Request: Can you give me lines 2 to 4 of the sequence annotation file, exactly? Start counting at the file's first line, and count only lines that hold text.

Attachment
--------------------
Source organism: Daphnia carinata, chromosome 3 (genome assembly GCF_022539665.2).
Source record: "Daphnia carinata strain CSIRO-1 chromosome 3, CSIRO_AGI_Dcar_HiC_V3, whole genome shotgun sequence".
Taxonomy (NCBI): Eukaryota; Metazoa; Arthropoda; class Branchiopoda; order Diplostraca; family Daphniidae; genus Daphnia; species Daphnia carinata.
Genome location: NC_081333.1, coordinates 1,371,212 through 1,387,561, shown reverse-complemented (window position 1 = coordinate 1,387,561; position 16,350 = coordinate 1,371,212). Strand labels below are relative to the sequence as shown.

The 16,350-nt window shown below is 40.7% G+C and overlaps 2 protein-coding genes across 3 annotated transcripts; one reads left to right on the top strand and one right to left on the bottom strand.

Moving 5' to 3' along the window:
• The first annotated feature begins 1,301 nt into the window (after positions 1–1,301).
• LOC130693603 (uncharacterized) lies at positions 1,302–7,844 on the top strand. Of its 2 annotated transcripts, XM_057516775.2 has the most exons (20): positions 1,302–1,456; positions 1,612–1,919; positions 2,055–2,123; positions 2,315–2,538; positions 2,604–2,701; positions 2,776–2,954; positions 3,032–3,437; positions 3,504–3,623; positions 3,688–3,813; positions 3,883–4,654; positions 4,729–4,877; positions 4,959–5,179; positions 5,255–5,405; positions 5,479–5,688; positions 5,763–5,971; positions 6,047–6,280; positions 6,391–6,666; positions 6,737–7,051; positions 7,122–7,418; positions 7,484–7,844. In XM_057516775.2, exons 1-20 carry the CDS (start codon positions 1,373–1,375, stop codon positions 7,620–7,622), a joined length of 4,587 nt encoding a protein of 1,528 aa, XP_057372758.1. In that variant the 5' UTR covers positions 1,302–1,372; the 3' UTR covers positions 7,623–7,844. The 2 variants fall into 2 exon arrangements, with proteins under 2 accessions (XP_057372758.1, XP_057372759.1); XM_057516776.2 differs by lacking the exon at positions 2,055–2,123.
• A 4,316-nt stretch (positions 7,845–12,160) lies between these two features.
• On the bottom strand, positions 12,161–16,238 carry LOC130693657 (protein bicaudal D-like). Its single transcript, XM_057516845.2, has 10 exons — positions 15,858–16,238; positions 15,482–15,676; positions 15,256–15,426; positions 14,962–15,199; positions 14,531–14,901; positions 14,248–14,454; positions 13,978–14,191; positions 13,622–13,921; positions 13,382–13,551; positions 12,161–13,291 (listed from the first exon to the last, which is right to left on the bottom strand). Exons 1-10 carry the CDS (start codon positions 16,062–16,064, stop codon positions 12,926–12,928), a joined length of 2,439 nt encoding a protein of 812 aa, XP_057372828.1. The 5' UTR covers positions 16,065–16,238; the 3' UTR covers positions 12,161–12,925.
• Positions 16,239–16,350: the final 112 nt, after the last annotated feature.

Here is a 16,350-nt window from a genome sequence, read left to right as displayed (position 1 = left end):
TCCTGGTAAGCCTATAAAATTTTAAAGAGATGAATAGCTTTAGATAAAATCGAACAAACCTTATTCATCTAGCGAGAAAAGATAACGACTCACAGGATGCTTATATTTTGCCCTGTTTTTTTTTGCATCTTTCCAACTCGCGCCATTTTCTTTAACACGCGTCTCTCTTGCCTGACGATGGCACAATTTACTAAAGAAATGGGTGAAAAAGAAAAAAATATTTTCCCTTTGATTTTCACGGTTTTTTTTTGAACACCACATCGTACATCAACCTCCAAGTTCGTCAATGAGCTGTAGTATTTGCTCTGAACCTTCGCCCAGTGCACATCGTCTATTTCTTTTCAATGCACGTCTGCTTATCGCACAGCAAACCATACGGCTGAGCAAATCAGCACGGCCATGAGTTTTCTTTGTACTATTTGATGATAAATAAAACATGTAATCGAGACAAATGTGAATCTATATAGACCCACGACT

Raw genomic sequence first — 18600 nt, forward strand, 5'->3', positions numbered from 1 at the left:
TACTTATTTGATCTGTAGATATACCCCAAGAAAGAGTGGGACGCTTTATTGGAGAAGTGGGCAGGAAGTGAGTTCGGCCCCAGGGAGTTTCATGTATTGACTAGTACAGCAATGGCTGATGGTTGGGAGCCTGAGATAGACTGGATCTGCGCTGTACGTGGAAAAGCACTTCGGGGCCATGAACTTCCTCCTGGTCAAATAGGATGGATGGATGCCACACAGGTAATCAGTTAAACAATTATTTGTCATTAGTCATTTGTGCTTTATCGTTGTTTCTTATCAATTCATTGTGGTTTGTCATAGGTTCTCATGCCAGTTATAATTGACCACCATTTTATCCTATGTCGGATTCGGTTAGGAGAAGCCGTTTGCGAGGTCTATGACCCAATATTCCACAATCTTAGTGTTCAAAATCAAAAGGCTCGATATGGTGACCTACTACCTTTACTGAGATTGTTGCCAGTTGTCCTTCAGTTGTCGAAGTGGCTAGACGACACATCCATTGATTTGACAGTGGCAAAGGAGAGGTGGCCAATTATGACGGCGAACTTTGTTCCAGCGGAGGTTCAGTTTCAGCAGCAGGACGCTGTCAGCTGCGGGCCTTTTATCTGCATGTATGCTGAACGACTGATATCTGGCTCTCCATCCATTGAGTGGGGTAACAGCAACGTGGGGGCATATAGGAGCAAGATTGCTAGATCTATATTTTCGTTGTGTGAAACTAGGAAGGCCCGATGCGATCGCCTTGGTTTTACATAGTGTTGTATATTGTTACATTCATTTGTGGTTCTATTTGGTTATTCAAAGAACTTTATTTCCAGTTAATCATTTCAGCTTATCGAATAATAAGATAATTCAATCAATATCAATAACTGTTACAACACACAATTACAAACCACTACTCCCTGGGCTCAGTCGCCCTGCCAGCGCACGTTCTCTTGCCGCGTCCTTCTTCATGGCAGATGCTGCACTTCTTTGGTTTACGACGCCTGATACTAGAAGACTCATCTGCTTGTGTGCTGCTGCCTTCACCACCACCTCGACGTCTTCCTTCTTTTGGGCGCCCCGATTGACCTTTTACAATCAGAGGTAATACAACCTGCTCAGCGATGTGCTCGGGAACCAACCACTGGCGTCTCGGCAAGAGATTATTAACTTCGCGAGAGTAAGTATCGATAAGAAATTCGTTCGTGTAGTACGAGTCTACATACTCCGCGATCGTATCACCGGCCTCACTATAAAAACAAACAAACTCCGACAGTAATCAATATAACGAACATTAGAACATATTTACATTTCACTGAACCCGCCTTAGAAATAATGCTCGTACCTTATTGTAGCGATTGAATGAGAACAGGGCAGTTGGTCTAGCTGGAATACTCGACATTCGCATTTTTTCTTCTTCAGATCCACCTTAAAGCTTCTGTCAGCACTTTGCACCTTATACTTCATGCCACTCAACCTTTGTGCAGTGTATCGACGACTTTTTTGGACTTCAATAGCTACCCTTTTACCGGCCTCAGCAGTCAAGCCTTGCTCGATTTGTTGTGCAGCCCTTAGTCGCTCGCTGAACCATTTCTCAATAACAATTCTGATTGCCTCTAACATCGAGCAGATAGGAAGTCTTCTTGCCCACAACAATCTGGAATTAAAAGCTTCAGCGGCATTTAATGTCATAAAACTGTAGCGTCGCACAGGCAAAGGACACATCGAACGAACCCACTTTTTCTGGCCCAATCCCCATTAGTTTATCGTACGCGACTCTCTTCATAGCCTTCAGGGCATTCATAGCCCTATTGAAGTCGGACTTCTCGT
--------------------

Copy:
Source record: "Daphnia carinata strain CSIRO-1 chromosome 3, CSIRO_AGI_Dcar_HiC_V3, whole genome shotgun sequence".
Taxonomy (NCBI): Eukaryota; Metazoa; Arthropoda; class Branchiopoda; order Diplostraca; family Daphniidae; genus Daphnia; species Daphnia carinata.
Genome location: NC_081333.1, coordinates 1,371,212 through 1,387,561, shown reverse-complemented (window position 1 = coordinate 1,387,561; position 16,350 = coordinate 1,371,212). Strand labels below are relative to the sequence as shown.